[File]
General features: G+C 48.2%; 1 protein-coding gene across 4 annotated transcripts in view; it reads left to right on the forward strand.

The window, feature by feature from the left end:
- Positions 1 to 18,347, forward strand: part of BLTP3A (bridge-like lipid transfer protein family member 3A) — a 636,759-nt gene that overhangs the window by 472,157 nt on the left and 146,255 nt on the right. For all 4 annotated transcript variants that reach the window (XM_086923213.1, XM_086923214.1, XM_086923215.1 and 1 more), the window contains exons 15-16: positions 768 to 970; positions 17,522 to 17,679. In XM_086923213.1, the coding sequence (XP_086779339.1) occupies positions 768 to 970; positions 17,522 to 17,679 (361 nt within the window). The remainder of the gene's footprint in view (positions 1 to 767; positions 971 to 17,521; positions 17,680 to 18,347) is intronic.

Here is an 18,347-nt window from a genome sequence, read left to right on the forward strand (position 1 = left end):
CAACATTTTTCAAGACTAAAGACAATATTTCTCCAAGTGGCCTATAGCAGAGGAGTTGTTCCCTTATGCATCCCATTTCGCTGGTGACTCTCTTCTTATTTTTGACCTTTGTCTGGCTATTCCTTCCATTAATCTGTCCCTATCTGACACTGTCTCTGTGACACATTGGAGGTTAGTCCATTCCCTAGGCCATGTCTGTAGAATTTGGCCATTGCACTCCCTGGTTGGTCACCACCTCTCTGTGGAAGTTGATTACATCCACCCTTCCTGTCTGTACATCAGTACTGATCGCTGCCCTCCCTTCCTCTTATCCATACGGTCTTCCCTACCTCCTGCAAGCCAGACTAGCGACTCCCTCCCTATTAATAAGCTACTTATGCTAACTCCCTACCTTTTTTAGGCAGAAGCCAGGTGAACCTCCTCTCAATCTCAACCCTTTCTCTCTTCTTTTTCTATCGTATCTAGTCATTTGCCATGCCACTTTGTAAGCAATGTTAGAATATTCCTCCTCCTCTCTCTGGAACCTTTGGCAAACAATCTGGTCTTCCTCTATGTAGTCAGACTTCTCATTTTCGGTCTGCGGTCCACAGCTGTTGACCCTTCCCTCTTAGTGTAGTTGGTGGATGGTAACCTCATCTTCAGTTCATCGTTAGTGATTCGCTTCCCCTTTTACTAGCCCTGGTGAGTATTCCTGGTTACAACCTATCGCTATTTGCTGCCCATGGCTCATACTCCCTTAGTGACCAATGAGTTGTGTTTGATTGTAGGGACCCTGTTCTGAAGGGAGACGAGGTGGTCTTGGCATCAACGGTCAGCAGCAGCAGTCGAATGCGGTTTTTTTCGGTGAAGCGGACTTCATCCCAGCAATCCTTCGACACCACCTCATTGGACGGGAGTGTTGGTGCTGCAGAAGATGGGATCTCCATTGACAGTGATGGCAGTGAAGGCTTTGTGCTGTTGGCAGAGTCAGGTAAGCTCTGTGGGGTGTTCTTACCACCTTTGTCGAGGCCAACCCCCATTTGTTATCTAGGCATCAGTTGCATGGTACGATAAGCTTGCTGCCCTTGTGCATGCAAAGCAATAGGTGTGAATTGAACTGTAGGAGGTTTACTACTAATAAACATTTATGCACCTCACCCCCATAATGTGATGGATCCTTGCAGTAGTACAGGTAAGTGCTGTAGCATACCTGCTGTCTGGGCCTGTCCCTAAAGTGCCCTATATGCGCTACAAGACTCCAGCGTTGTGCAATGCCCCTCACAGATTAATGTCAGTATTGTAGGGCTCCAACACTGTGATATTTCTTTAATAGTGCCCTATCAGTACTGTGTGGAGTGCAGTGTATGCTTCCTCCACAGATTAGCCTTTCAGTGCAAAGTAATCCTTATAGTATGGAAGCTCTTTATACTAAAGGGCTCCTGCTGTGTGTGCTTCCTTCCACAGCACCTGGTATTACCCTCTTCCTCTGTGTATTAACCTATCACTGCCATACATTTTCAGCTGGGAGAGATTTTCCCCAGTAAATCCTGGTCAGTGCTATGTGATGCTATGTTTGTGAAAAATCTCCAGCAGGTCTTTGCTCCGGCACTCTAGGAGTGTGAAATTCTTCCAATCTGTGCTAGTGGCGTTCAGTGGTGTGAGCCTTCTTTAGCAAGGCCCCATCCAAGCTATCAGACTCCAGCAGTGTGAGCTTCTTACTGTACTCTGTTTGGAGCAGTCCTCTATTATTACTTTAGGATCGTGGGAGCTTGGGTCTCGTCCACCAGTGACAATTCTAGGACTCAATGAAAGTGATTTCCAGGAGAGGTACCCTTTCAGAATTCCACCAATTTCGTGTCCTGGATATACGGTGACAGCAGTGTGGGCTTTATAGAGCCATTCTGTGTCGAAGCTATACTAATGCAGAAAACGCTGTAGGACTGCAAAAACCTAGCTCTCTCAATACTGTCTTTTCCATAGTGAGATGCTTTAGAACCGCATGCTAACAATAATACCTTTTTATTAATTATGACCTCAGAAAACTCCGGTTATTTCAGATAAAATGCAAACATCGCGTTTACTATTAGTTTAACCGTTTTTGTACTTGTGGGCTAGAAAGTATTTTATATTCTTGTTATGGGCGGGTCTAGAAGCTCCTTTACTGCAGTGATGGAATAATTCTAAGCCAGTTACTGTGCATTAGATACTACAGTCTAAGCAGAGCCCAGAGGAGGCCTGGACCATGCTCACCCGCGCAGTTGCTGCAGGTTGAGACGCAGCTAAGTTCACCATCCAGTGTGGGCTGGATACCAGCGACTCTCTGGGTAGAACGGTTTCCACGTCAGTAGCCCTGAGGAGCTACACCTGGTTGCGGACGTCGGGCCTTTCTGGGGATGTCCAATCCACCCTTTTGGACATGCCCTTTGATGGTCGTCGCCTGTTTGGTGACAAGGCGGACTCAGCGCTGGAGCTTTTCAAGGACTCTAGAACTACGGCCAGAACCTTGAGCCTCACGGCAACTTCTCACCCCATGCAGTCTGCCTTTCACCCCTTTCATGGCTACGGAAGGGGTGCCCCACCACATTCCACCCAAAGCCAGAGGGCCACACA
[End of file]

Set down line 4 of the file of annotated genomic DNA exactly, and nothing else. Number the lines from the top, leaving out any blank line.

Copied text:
Here is an 18,347-nt window from a genome sequence, read left to right on the forward strand (position 1 = left end):